The engine knocking is the main reason you shouldn’t put gas in your car that isn’t recommended. It can damage an engine over time because the gasoline burns at a different time than the pistons move.
What to Look for When Determining the Right Gasoline
If you fill up with the wrong type of fuel by accident, the best thing to do is to chill out. If your car was made within the last ten years or so, the engine can handle it.
But people who own cars should try their best to know which fuels to put in them. What should you watch out for the next time you go to the pump to fill up?
There is a hard-and-fast rule that can help you, though. If your car needs premium gasoline (with the emphasis on “needs”), you should buy 91-octane fuel or higher as often as you can.
If your car needs premium fuel, that means it needs fuel with a higher octane level to perform at its best.
Many European cars, such as BMW, Audi, and Volkswagen, need their owners to buy premium gas. This is because they require more detergent additives to be put in their cars than the EPA does.
You can learn more about why these producers have such high standards by looking at the Top Tier Gasoline standards.
Not Requiring Premium
If your car doesn’t need premium gas, you don’t have to buy 91-plus grade gas. The key word here is “need.”
In the past, people would sometimes put premium gas in their car’s gas tank to clean it out. Why?
At one time, premium gasoline was better than regular octane gas because it had cleaners and additives that made it run better.
According to the Federal Trade Commission, all octane levels of gasoline in the United States today have all the necessary additives to power any car.
Why pay more for premium gas if regular gas works just fine for your car? There is no longer a need to upgrade your fuel to make it run better.
The last type of car is one that recommends premium gas but doesn’t have to use it. If you’re reading this article, it’s likely that you’re somewhere in this grey area.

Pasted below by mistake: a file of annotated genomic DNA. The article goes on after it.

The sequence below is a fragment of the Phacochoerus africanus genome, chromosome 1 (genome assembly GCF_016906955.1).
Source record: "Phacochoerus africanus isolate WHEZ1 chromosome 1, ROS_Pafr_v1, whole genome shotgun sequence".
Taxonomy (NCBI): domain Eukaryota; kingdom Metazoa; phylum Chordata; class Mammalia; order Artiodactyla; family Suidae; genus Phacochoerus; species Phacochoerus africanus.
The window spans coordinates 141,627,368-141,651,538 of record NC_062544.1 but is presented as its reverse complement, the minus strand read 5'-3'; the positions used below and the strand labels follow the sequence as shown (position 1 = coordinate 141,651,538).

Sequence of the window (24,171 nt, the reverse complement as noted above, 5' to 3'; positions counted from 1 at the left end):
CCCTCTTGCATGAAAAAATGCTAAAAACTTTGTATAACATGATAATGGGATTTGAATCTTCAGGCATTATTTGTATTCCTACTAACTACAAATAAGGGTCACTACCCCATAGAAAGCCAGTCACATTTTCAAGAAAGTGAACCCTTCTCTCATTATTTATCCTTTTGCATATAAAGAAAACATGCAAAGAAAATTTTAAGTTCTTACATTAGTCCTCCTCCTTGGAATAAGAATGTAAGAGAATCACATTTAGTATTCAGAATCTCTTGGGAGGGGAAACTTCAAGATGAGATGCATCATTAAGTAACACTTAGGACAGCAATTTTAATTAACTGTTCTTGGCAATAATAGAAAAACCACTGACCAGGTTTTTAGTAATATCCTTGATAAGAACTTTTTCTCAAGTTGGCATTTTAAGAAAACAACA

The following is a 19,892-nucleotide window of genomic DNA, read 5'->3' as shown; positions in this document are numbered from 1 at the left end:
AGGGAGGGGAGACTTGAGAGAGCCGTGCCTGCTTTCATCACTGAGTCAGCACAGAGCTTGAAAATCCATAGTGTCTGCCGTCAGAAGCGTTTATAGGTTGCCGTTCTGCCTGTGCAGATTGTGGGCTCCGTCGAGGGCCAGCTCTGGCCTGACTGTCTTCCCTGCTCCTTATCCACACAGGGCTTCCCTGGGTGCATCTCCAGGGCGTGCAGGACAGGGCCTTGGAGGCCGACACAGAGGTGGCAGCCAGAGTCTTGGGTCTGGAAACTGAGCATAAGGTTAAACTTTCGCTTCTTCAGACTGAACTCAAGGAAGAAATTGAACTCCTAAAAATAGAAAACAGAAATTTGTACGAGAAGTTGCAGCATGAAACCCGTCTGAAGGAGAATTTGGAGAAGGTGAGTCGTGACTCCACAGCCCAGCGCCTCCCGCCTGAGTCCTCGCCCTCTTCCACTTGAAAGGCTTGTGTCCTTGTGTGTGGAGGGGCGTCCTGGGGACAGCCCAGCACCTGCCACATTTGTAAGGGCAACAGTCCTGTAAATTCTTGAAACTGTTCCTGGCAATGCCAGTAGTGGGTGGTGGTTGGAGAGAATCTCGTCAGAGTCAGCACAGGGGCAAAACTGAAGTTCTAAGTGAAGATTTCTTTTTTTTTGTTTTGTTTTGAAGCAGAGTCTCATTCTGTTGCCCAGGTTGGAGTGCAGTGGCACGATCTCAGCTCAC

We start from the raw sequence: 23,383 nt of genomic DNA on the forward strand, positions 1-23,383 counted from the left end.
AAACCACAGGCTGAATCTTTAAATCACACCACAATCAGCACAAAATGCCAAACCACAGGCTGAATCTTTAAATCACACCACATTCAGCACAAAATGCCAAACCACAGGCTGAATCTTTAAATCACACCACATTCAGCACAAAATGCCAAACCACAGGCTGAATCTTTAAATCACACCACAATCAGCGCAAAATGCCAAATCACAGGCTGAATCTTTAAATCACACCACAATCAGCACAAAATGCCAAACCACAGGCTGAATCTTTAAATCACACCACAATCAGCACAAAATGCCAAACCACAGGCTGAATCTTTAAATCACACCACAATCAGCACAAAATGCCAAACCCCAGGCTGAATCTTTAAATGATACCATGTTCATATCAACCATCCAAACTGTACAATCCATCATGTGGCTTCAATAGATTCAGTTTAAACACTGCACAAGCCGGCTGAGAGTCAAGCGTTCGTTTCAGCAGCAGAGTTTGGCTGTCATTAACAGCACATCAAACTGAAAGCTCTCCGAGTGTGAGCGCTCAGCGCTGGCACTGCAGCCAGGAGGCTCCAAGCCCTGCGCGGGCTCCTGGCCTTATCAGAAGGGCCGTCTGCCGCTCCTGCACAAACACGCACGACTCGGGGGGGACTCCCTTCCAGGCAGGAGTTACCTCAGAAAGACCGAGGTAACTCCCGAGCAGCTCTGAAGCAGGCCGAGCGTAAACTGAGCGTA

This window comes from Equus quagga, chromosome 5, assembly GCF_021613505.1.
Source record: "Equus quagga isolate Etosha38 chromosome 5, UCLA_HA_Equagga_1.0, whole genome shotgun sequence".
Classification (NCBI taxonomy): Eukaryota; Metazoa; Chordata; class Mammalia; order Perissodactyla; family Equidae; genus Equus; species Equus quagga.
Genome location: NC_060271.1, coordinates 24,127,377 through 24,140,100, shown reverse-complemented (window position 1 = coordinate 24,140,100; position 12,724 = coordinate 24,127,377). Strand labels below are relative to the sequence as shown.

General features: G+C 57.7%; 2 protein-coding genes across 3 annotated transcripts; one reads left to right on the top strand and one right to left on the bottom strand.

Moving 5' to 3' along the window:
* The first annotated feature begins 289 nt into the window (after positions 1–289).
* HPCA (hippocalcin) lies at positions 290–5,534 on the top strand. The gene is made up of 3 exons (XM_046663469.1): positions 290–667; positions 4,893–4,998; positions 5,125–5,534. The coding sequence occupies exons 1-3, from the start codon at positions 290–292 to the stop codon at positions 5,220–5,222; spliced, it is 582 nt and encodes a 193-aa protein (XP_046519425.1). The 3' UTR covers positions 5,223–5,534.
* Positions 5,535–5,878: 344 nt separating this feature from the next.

There is no one answer that works for all of these cars and trucks. Unfortunately, many common cars, like the Ford F-150 and Mazda Miata, fall into this category.
The short answer is that buying regular gasoline won’t hurt your car. The car’s maker may say that premium gas makes the car run better, but regular gas won’t hurt your car.
When it comes to diesel cars, we have to be very serious about what we say. Do not put regular or premium gas in a diesel car, or anything else besides diesel.
Doing so will damage the insides in a way that can’t be fixed.
After a while, unleaded fuel will wear away the oil in your engine and cause a lot of damage.
Can you put diesel in a regular- or premium-gasoline car? Good question.
It never works out well!
Even though putting regular gas in a diesel car is probably the worst thing you can do, the second-worst thing you can do is the opposite. If you do that, you’ll need to flush your fuel lines.
The Bottom Line
If you aren’t sure if your car or truck’s fuel recommendation is right, there is a way to find out. Edmunds made two lists to help people figure out what fuel their cars really need.
Check out the list of Premium Recommended cars and Premium Required cars if your car was made between 2012 and 2019.
I hope that going over the basics of fuel octanes has helped you figure out what to do at the gas station. At the end of the day, there’s no need to be overly worried if you accidentally switch from premium to regular gas.
However, a responsible auto owner should pay attention to their car’s needs and fill their engines accordingly.